The two days on sulphaquin seem to have been enough to eliminate cocci symptoms in those birds that were starting to droop. All are active and eating well again.
I wouldn't say they're 100% healthy, but healing takes time. The two birds to the right of this photo were the worst affected, and will take longest to get well. However they were eating happily this morning, and perhaps look a little further under par due to the cold (it's quite chilly and breezy where the tractor is at the moment). Still, I'm happy enough with their progress. Coccidiosis can be very fast to take down birds and the two pullets to the right probably suffered the most.
At the moment I've got them on a 90% commercial starter diet — this contains a coccidiostat to keep the parasites from getting out of control. I'm just going to do this for a couple more days and then start to reduce the medicated feed again, in preference for a more natural diet. This weaning will take place fully over the next one to two weeks. Hopefully my mistake with moving the pen infrequently (plus heavy rain) was the only real trigger for their illness, and I won't be risking their health by continuing with the dietary change.
So here's the plan in detail. Watching closely for coccidiosis, I'll start withdrawing the medicated feed once more, and slowly reintroduce cracked corn, millet, protein meals, lupins, lucerne (alfalfa), sunflower seeds, sprouted grains, kefir, oats and meat (bandsaw dust from the butcher, or common mince). I'll also be adding very small amounts of seaweed meal for minerals (seaweed meal is too high in iodine to be fed in large amounts), and a pinch of salt (birds do need some salt, though I always forget to mention it).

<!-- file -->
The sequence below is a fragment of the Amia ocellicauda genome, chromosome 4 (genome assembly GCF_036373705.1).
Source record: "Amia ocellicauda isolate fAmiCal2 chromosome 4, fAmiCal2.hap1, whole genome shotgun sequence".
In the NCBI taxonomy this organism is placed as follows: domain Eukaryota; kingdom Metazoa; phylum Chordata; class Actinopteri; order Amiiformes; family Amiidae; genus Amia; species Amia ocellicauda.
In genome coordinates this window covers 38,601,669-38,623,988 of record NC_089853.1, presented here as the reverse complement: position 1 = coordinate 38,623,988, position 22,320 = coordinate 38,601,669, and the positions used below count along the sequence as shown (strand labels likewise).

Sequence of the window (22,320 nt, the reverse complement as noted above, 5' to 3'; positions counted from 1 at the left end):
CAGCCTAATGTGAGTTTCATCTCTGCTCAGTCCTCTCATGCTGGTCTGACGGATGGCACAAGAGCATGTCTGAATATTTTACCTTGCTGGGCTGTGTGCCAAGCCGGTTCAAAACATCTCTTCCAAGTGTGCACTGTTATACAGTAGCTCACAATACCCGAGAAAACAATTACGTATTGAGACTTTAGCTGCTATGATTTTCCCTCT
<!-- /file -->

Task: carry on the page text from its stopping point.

The aim is to have 6 week old birds on a fully natural diet (that is, natural but not stringently organic), with processing time set for around the 10-12 week mark instead of around 7 weeks as with commercially reared birds. The point of that is to enhance flavour, protein complexity and therefore nutritional status of the meat, while letting the birds enjoy a tiny bit more life... Meanwhile I aim to keep 3 or 4 of the best pullets to attempt breeding from later on.
Worth a shot? We'll all have to wait to find out...
Meanwhile he's a comparison shot of the layer chick (front) with one of the meat birds. As you can see, the meat cockerel has that slightly more 'tucked' look while the layer didn't seem to suffer coccidiosis at all.